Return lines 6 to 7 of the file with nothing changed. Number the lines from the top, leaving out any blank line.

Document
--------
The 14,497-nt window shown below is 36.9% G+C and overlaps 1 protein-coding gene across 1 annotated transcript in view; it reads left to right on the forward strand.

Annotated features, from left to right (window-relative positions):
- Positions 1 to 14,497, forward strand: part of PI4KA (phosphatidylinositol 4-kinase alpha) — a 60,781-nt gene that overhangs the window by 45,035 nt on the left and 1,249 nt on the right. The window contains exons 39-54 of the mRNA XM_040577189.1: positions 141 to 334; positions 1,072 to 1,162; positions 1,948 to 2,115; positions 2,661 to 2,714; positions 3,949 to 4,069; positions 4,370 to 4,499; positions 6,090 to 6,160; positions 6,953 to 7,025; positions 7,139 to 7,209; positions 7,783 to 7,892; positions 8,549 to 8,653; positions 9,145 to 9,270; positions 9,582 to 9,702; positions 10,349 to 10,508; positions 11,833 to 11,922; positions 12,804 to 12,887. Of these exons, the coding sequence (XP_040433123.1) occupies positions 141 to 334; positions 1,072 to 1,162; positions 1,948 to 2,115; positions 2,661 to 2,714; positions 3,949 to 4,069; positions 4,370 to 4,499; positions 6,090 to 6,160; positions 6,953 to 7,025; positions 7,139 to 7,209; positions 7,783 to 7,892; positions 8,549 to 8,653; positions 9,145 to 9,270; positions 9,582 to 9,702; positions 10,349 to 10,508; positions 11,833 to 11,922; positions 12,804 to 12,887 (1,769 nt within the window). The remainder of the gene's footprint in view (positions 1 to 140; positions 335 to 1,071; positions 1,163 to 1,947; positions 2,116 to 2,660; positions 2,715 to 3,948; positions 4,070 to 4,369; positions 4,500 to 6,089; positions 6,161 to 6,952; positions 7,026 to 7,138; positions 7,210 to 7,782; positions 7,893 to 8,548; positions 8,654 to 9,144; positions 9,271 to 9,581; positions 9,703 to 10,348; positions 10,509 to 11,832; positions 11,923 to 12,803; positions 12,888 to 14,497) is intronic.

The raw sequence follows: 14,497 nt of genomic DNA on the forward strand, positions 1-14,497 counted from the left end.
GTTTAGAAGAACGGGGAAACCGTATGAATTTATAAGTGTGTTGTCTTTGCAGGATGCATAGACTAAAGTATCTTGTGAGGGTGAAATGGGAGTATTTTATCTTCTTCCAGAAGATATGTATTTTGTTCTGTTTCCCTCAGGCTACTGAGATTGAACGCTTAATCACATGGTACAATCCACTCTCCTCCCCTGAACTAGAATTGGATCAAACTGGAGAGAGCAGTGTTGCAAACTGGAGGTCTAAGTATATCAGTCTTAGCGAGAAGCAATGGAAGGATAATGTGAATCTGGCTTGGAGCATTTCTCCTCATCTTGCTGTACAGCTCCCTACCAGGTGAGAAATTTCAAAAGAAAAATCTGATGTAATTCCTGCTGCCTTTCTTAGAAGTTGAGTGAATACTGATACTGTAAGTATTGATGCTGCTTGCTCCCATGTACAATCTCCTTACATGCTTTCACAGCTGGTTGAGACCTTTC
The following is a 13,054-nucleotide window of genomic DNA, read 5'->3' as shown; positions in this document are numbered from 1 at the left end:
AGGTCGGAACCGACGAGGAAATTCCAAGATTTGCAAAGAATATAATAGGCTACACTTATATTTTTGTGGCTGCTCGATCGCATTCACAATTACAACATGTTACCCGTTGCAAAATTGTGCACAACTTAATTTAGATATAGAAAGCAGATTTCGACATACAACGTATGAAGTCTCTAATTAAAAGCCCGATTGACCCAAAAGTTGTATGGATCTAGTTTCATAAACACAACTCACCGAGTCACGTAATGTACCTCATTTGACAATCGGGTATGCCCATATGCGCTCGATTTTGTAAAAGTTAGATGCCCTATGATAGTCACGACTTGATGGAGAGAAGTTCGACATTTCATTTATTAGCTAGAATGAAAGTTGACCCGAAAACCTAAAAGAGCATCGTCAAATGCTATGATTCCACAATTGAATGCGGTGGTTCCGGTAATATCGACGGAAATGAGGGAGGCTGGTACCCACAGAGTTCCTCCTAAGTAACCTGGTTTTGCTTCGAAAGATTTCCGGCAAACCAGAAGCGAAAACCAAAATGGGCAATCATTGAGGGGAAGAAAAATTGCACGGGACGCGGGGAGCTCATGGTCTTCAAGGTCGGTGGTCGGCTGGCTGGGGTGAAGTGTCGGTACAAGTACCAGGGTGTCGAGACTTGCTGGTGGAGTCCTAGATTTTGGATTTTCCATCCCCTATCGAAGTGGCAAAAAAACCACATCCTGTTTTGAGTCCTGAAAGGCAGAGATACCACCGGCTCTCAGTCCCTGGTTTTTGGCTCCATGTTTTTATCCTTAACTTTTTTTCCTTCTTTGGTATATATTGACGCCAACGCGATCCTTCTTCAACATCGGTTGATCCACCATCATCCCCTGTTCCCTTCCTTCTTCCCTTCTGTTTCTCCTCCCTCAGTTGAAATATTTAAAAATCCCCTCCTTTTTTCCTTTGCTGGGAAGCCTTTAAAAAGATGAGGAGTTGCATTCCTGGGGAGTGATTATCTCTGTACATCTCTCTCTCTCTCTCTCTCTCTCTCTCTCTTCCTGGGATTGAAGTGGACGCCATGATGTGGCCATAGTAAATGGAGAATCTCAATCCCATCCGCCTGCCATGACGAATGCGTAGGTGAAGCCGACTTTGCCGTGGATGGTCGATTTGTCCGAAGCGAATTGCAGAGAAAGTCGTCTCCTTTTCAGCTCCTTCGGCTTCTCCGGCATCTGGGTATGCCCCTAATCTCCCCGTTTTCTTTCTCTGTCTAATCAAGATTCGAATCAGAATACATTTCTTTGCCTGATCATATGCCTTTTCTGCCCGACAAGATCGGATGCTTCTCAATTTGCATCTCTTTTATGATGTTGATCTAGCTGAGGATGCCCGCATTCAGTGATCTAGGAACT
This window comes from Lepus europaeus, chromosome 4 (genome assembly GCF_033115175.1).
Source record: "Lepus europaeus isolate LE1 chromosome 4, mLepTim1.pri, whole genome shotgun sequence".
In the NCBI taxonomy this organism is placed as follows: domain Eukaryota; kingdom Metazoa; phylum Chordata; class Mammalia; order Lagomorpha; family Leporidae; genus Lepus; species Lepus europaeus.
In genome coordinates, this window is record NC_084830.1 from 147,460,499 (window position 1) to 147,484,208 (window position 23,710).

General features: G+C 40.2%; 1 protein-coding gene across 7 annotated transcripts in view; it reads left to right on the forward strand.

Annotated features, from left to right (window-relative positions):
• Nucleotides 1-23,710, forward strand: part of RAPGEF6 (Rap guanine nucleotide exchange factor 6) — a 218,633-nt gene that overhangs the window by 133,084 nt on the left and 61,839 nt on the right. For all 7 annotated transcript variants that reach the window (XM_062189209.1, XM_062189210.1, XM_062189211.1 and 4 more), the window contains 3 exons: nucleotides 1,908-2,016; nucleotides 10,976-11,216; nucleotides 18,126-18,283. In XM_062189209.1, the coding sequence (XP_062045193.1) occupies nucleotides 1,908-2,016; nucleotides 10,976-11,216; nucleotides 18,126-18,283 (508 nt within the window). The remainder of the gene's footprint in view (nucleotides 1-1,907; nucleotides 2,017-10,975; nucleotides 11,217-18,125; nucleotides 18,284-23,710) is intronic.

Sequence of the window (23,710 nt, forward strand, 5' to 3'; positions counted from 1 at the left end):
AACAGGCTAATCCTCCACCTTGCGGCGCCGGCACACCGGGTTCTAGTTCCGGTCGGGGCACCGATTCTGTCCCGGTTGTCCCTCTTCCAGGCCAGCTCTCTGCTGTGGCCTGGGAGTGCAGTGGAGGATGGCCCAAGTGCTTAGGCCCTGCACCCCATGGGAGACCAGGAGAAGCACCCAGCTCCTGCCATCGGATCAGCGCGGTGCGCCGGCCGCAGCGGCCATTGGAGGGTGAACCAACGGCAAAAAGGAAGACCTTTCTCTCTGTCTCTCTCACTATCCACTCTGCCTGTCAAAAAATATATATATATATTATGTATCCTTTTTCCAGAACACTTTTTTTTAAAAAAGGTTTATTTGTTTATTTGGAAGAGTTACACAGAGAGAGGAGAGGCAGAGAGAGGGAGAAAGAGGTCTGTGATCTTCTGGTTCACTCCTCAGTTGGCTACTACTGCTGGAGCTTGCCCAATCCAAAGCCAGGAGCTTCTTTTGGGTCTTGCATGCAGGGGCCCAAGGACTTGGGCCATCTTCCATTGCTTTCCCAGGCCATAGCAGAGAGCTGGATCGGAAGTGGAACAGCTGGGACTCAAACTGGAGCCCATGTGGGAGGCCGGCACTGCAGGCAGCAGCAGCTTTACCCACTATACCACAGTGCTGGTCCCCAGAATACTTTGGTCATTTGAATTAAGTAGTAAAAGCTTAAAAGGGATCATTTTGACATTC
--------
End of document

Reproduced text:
The following is a 13,054-nucleotide window of genomic DNA, read 5'->3' as shown; positions in this document are numbered from 1 at the left end:
AGGTCGGAACCGACGAGGAAATTCCAAGATTTGCAAAGAATATAATAGGCTACACTTATATTTTTGTGGCTGCTCGATCGCATTCACAATTACAACATGTTACCCGTTGCAAAATTGTGCACAACTTAATTTAGATATAGAAAGCAGATTTCGACATACAACGTATGAAGTCTCTAATTAAAAGCCCGATTGACCCAAAAGTTGTATGGATCTAGTTTCATAAACACAACTCACCGAGTCACGTAATGTACCTCATTTGACAATCGGGTATGCCCATATGCGCTCGATTTTGTAAAAGTTAGATGCCCTATGATAGTCACGACTTGATGGAGAGAAGTTCGACATTTCATTTATTAGCTAGAATGAAAGTTGACCCGAAAACCTAAAAGAGCATCGTCAAATGCTATGATTCCACAATTGAATGCGGTGGTTCCGGTAATATCGACGGAAATGAGGGAGGCTGGTACCCACAGAGTTCCTCCTAAGTAACCTGGTTTTGCTTCGAAAGATTTCCGGCAAACCAGAAGCGAAAACCAAAATGGGCAATCATTGAGGGGAAGAAAAATTGCACGGGACGCGGGGAGCTCATGGTCTTCAAGGTCGGTGGTCGGCTGGCTGGGGTGAAGTGTCGGTACAAGTACCAGGGTGTCGAGACTTGCTGGTGGAGTCCTAGATTTTGGATTTTCCATCCCCTATCGAAGTGGCAAAAAAACCACATCCTGTTTTGAGTCCTGAAAGGCAGAGATACCACCGGCTCTCAGTCCCTGGTTTTTGGCTCCATGTTTTTATCCTTAACTTTTTTTCCTTCTTTGGTATATATTGACGCCAACGCGATCCTTCTTCAACATCGGTTGATCCACCATCATCCCCTGTTCCCTTCCTTCTTCCCTTCTGTTTCTCCTCCCTCAGTTGAAATATTTAAAAATCCCCTCCTTTTTTCCTTTGCTGGGAAGCCTTTAAAAAGATGAGGAGTTGCATTCCTGGGGAGTGATTATCTCTGTACATCTCTCTCTCTCTCTCTCTCTCTCTCTCTCTTCCTGGGATTGAAGTGGACGCCATGATGTGGCCATAGTAAATGGAGAATCTCAATCCCATCCGCCTGCCATGACGAATGCGTAGGTGAAGCCGACTTTGCCGTGGATGGTCGATTTGTCCGAAGCGAATTGCAGAGAAAGTCGTCTCCTTTTCAGCTCCTTCGGCTTCTCCGGCATCTGGGTATGCCCCTAATCTCCCCGTTTTCTTTCTCTGTCTAATCAAGATTCGAATCAGAATACATTTCTTTGCCTGATCATATGCCTTTTCTGCCCGACAAGATCGGATGCTTCTCAATTTGCATCTCTTTTATGATGTTGATCTAGCTGAGGATGCCCGCATTCAGTGATCTAGGAACT